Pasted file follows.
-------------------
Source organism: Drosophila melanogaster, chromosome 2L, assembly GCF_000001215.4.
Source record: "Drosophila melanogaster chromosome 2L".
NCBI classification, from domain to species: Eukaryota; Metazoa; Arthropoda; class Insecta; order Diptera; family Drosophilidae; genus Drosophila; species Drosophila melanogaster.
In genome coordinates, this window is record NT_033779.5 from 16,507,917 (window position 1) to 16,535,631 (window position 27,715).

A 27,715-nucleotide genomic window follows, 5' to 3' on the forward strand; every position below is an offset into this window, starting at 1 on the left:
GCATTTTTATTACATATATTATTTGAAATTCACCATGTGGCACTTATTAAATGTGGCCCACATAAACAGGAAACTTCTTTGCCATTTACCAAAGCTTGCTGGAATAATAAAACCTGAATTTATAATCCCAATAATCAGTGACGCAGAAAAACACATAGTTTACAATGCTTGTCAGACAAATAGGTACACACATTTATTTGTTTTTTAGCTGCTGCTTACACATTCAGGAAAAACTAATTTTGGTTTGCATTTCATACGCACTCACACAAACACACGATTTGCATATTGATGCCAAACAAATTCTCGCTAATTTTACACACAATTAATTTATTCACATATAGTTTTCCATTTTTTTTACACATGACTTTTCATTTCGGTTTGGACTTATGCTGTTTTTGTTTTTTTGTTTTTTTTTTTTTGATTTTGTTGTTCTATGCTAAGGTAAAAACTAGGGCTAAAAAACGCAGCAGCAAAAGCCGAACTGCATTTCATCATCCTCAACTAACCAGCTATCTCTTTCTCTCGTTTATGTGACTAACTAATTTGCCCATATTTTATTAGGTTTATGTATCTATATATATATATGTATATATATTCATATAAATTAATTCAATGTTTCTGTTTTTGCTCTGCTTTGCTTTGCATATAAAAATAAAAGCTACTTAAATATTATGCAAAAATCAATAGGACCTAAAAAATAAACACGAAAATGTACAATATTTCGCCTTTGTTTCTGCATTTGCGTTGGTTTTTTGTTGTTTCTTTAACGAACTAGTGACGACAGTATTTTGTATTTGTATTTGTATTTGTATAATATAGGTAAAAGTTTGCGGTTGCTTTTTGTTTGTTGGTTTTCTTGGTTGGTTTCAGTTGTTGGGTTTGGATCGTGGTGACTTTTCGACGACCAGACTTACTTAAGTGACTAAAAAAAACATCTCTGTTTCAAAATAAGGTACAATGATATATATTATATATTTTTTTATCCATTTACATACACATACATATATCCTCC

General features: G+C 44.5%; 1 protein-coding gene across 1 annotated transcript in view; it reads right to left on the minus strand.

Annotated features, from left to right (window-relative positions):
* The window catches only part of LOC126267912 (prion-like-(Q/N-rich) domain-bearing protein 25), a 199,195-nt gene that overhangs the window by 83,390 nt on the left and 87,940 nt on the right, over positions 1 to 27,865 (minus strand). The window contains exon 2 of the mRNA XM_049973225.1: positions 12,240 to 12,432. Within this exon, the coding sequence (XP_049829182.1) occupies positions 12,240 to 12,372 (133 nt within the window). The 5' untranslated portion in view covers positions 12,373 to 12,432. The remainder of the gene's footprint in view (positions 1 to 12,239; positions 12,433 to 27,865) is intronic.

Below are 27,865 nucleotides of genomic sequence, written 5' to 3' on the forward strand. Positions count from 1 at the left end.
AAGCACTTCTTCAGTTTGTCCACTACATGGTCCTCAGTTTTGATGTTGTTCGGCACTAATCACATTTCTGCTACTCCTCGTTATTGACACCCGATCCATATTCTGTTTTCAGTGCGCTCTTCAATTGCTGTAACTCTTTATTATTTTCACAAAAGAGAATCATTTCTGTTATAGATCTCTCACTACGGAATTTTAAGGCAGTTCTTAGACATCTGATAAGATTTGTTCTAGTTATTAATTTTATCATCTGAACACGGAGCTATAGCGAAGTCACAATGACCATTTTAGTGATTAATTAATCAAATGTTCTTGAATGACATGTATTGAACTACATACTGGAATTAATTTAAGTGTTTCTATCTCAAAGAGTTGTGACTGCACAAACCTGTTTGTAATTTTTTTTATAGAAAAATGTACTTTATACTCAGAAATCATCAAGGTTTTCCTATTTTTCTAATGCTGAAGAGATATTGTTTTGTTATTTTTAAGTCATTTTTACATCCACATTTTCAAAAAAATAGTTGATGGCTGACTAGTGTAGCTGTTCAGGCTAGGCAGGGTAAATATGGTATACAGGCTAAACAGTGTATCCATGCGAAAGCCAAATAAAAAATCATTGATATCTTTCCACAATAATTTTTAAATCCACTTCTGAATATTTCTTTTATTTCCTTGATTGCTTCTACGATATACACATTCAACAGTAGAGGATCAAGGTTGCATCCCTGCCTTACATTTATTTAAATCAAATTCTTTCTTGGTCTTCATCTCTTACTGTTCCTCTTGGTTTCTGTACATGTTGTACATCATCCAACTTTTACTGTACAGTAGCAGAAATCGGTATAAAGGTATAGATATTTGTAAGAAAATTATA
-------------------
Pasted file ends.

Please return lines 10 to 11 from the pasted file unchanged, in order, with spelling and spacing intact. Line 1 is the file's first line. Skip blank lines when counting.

Below are 27,865 nucleotides of genomic sequence, written 5' to 3' on the forward strand. Positions count from 1 at the left end.
AAGCACTTCTTCAGTTTGTCCACTACATGGTCCTCAGTTTTGATGTTGTTCGGCACTAATCACATTTCTGCTACTCCTCGTTATTGACACCCGATCCATATTCTGTTTTCAGTGCGCTCTTCAATTGCTGTAACTCTTTATTATTTTCACAAAAGAGAATCATTTCTGTTATAGATCTCTCACTACGGAATTTTAAGGCAGTTCTTAGACATCTGATAAGATTTGTTCTAGTTATTAATTTTATCATCTGAACACGGAGCTATAGCGAAGTCACAATGACCATTTTAGTGATTAATTAATCAAATGTTCTTGAATGACATGTATTGAACTACATACTGGAATTAATTTAAGTGTTTCTATCTCAAAGAGTTGTGACTGCACAAACCTGTTTGTAATTTTTTTTATAGAAAAATGTACTTTATACTCAGAAATCATCAAGGTTTTCCTATTTTTCTAATGCTGAAGAGATATTGTTTTGTTATTTTTAAGTCATTTTTACATCCACATTTTCAAAAAAATAGTTGATGGCTGACTAGTGTAGCTGTTCAGGCTAGGCAGGGTAAATATGGTATACAGGCTAAACAGTGTATCCATGCGAAAGCCAAATAAAAAATCATTGATATCTTTCCACAATAATTTTTAAATCCACTTCTGAATATTTCTTTTATTTCCTTGATTGCTTCTACGATATACACATTCAACAGTAGAGGATCAAGGTTGCATCCCTGCCTTACATTTATTTAAATCAAATTCTTTCTTGGTCTTCATCTCTTACTGTTCCTCTTGGTTTCTGTACATGTTGTACATCATCCAACTTTTACTGTACAGTAGCAGAAATCGGTATAAAGGTATAGATATTTGTAAGAAAATTATA